|Other than that, the S4/8 is a fairly straight-forward affair - with the exception that unlike a lot of other subwoofers, it has no high or low level stereo outputs wherewith to pass a bass-filtered signal back to the speakers. Recall that the G7.1c SEs are intended to come before the subwoofer. Genesis is serious about placing the speakers first in the chain. The sub's stereo input is achieved via two sets of shrouded Genesis binding posts and preamp-level left and right RCAs or balanced XLRs. There is a low-level mono output via RCA and balanced XLR, presumably for stringing a series of subwoofers in series. Lastly, the S4/8 features a separate LFE input with its own gain control. Through it, you can tweak the subwoofer's levels for home theater playback without affecting the stereo input's levels, enabling a seamless mix of home theater and music performance. Pretty cool, this. In other words, if you have a dual purpose stereo/home theater system, you can adjust the subwoofer for exaggerated bass effects on movies without having to readjust it back for natural music playback.
Also found on the control panel is an on/off switch that, while not noted, incorporates a sleep circuit that turns the subwoofer off if it hasn't seen a signal for 35 minutes. There's also a phase switch that toggles between 0 and 180 degrees. On the inside of the panel will be found the 500-watt servo-controlled Class-D discrete MOSFET switching amplifier. At 24" by 22" by 11.5", the 87.5 lbs S4/8 is a solid subwoofer. It's also every bit as well finished as the speakers are. Mine came in an automotive gray/silver with the aforementioned black accent that looks great. Genesis rates the S4/8 as covering 20 to 140Hz at +/- 3dB with an input impedance of 33 Kohms.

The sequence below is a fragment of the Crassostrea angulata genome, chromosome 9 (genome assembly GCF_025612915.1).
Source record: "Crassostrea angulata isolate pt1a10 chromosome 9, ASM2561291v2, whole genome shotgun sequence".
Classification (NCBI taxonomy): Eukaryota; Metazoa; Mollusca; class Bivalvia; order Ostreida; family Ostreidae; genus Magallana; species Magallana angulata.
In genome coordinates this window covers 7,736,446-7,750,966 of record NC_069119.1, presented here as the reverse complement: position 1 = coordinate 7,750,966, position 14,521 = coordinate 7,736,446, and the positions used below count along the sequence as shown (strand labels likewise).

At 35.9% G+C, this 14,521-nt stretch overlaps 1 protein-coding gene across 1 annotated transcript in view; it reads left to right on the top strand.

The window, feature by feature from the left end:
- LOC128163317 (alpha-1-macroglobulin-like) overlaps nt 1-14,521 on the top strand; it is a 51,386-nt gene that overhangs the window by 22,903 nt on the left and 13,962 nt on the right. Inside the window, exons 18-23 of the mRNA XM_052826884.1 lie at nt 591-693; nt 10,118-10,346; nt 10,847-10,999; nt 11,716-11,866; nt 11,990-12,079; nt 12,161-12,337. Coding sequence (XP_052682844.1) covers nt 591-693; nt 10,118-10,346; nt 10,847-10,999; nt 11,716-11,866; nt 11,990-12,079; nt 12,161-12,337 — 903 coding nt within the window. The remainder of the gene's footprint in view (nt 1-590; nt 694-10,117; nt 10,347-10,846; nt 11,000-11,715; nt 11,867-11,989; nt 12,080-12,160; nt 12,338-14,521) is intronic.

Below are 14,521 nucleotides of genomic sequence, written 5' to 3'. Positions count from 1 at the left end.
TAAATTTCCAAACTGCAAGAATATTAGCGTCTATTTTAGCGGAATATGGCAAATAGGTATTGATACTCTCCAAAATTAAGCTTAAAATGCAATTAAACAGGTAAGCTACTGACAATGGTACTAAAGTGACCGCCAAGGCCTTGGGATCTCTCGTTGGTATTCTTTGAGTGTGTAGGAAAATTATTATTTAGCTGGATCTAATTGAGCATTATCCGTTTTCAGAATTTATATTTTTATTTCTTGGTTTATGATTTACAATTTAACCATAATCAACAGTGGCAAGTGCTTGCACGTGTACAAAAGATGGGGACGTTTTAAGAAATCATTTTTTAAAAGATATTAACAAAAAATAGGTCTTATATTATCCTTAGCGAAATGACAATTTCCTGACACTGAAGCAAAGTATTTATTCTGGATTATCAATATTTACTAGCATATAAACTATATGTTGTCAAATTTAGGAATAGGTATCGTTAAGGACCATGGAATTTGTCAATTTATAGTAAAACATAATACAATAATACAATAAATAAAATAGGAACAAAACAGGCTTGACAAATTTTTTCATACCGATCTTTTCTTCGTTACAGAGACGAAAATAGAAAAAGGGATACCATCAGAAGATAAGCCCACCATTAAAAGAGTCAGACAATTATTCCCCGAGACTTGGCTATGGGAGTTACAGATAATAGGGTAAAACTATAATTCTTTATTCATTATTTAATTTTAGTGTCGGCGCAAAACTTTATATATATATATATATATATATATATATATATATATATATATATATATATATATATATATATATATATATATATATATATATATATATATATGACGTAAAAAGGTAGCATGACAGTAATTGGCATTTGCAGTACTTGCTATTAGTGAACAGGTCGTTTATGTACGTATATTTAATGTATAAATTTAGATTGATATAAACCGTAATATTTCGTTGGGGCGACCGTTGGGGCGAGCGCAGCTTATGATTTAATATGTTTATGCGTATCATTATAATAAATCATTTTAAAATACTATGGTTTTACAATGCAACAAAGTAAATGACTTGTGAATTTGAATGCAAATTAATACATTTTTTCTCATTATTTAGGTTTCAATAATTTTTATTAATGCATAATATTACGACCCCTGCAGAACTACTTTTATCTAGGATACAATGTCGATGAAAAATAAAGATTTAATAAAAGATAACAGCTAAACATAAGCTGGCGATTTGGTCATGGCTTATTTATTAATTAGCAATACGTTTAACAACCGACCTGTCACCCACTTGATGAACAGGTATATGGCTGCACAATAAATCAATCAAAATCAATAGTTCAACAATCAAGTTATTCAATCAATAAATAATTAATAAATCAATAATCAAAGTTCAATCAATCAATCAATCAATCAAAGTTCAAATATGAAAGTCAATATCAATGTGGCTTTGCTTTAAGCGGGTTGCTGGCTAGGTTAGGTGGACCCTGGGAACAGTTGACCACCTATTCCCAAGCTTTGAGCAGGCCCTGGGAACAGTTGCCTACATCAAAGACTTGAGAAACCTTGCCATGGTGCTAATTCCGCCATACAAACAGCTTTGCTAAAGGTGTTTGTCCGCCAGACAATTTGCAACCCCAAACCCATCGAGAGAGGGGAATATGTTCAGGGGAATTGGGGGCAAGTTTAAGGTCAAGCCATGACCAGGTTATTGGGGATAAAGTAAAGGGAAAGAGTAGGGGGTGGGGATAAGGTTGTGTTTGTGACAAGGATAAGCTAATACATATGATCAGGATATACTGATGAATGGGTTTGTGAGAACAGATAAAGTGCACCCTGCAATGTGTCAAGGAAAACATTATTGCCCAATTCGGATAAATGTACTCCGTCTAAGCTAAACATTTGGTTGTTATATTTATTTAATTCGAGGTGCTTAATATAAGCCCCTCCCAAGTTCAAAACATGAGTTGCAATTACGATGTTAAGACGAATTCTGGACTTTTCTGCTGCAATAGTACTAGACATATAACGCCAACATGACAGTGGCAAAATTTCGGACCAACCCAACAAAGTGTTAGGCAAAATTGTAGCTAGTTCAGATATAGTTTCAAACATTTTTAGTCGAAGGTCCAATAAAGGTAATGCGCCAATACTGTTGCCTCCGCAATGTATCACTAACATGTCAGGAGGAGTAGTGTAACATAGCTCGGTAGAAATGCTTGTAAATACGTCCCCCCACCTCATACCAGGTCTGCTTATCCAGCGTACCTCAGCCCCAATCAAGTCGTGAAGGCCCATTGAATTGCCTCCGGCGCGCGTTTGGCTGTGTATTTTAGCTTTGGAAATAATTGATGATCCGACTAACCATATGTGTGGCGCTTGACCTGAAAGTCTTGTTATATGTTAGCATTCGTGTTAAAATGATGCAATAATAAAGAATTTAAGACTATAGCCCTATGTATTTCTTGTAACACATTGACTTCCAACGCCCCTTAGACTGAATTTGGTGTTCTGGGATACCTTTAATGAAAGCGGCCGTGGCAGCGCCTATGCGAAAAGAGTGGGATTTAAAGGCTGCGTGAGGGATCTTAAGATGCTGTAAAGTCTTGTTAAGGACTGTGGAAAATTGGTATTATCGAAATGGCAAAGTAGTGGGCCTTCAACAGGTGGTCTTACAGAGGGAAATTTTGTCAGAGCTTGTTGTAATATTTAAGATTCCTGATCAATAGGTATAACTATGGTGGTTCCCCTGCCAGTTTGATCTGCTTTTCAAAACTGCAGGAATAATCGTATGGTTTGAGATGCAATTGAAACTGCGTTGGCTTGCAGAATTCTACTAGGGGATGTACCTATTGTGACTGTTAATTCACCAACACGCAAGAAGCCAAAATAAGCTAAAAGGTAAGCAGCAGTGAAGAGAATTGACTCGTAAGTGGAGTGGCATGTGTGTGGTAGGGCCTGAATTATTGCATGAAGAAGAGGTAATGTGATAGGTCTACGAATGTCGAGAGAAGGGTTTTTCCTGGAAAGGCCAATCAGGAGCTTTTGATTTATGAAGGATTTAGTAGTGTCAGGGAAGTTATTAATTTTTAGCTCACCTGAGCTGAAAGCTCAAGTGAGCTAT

Arnie Nudell, chief engineer at Genesis, has always been about servo-controlled subwoofers, going as far back as his 1968 days as founder of Infinity and his seminal product, the Servo Static One loudspeaker. In a nutshell, a servo- controlled subwoofer involves a small device called an accelerometer which is placed on the woofer cone to provide motion feedback to the amplifier which then senses irregularities to provide a compensated signal back to the woofer. Servos are said to drastically cut distortion and nonlinearities yet have as many critics as adherents. As always, the proof will be in the pudding. My experience with servo subs thus far has always been good.
Coming hot on the heels of two excellent examples of just how good an inexpensive loudspeaker can be (the Axiom M80 and Gallo Reference 3.1), this Genesis system seems poised to demonstrate just how much performance can be stuffed into a room of moderate size once the budgetary purse strings are loosened up considerably. So the question seems to be this: are we talking about an incremental increase in musicality and/or realism; or are we still below the threshold of diminishing returns where marginal returns equal or exceed the marginal rate of investment? You can go listen and judge for yourself or you can stay tuned. If I were you, I know I'd go get a listen for myself. That said, hopefully someone will stay tuned and flip the -- virtual -- page...